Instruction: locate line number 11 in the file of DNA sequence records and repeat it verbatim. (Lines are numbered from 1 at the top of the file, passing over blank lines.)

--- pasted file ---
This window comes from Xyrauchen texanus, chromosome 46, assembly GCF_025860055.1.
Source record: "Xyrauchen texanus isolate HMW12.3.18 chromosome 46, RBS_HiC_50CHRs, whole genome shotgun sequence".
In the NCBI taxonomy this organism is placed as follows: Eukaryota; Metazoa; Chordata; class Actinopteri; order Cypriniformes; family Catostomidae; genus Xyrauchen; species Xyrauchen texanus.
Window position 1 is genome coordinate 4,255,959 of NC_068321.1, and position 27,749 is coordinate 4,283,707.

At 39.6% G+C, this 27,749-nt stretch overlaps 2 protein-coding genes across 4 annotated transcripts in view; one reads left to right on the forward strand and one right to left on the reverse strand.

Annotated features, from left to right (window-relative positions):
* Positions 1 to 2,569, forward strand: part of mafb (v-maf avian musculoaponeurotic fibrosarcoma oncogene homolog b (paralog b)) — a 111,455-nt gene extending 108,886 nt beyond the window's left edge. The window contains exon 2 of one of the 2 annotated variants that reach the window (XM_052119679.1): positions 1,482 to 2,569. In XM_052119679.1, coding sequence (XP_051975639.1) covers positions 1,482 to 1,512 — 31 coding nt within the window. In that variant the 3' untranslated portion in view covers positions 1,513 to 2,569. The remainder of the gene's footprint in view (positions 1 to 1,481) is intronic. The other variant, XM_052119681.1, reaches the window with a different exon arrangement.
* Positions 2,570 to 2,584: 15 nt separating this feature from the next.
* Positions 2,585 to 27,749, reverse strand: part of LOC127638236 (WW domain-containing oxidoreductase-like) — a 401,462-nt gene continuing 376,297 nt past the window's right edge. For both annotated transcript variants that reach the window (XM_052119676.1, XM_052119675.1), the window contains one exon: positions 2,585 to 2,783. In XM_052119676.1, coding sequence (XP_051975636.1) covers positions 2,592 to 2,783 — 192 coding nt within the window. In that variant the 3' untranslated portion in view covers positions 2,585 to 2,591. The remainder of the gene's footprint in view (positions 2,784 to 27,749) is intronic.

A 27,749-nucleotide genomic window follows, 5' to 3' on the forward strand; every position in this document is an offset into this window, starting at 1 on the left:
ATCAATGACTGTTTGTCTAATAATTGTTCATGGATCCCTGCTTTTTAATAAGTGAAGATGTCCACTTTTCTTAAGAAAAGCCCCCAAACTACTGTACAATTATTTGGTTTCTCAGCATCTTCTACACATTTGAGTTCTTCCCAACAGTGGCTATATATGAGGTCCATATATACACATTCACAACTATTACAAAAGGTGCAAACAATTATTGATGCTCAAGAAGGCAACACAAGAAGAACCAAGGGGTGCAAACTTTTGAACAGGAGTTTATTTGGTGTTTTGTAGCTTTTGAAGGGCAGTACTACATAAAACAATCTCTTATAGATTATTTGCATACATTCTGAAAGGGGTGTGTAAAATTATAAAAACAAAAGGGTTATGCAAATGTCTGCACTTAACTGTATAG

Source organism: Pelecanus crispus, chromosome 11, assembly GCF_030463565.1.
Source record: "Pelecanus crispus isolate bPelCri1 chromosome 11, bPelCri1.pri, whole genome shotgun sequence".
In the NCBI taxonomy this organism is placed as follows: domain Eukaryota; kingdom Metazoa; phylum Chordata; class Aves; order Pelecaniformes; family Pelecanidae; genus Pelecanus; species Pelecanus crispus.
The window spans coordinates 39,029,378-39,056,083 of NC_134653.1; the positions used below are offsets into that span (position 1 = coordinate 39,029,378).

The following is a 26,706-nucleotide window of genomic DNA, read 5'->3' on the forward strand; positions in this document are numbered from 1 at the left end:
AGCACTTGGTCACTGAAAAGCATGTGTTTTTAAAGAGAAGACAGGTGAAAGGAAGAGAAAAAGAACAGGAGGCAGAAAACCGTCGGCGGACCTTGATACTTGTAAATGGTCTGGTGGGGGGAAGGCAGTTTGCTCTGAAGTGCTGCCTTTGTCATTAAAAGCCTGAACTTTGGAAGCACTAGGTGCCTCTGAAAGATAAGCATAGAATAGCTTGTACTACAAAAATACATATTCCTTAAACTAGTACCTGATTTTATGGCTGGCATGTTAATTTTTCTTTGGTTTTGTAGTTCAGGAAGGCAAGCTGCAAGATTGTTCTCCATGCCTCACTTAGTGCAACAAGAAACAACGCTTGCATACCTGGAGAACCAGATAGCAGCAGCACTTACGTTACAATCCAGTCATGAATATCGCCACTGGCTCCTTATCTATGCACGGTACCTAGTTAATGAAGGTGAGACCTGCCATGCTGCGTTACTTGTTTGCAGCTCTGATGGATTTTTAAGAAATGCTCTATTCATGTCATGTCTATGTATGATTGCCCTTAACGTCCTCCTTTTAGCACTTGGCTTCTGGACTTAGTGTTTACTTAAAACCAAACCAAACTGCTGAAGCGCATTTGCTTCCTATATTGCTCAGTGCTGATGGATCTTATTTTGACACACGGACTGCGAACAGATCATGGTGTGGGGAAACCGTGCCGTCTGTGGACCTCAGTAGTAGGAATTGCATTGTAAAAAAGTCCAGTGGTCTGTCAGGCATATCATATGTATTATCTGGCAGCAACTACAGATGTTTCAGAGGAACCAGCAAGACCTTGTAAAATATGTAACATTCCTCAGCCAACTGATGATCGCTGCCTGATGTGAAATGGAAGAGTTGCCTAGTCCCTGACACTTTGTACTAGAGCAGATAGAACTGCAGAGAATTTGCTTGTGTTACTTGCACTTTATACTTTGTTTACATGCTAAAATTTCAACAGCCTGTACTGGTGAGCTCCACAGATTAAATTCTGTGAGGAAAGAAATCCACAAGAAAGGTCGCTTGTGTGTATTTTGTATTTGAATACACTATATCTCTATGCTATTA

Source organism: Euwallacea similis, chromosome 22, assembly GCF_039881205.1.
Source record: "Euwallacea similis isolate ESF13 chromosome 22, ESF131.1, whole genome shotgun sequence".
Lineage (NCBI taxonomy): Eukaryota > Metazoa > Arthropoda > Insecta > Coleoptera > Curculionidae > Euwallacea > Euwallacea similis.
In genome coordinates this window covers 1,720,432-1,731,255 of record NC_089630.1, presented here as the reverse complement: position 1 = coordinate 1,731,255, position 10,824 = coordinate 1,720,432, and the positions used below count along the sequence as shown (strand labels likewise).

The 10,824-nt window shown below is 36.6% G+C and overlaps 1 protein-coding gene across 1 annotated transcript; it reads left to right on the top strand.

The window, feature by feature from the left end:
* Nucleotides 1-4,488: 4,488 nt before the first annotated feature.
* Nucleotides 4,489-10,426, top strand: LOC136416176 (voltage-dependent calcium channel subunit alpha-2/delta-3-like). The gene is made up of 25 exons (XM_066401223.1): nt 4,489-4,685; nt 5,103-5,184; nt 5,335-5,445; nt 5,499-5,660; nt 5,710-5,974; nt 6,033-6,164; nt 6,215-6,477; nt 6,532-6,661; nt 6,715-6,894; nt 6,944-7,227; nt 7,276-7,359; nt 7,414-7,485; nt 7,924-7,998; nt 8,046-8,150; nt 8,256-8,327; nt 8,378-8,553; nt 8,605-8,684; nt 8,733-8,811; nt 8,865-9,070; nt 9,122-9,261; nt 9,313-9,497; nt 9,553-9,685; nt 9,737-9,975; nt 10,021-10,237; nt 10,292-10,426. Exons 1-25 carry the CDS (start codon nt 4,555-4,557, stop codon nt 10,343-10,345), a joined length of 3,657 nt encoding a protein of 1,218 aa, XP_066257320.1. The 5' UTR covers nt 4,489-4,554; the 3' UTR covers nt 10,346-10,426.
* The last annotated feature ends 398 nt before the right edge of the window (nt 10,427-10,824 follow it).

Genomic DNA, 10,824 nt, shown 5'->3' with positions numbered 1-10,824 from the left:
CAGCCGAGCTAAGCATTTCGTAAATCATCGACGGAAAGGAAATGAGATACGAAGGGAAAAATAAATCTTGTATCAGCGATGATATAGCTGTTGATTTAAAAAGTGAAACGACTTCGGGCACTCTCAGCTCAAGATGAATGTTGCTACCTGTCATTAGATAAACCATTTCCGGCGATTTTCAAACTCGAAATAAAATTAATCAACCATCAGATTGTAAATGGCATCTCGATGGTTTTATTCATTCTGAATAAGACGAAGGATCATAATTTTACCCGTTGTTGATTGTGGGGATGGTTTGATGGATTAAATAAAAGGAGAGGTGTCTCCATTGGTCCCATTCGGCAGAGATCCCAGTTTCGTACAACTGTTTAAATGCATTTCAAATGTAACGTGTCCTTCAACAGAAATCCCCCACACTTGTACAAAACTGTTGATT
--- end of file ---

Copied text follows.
ATCAATGACTGTTTGTCTAATAATTGTTCATGGATCCCTGCTTTTTAATAAGTGAAGATGTCCACTTTTCTTAAGAAAAGCCCCCAAACTACTGTACAATTATTTGGTTTCTCAGCATCTTCTACACATTTGAGTTCTTCCCAACAGTGGCTATATATGAGGTCCATATATACACATTCACAACTATTACAAAAGGTGCAAACAATTATTGATGCTCAAGAAGGCAACACAAGAAGAACCAAGGGGTGCAAACTTTTGAACAGGAGTTTATTTGGTGTTTTGTAGCTTTTGAAGGGCAGTACTACATAAAACAATCTCTTATAGATTATTTGCATACATTCTGAAAGGGGTGTGTAAAATTATAAAAACAAAAGGGTTATGCAAATGTCTGCACTTAACTGTATAG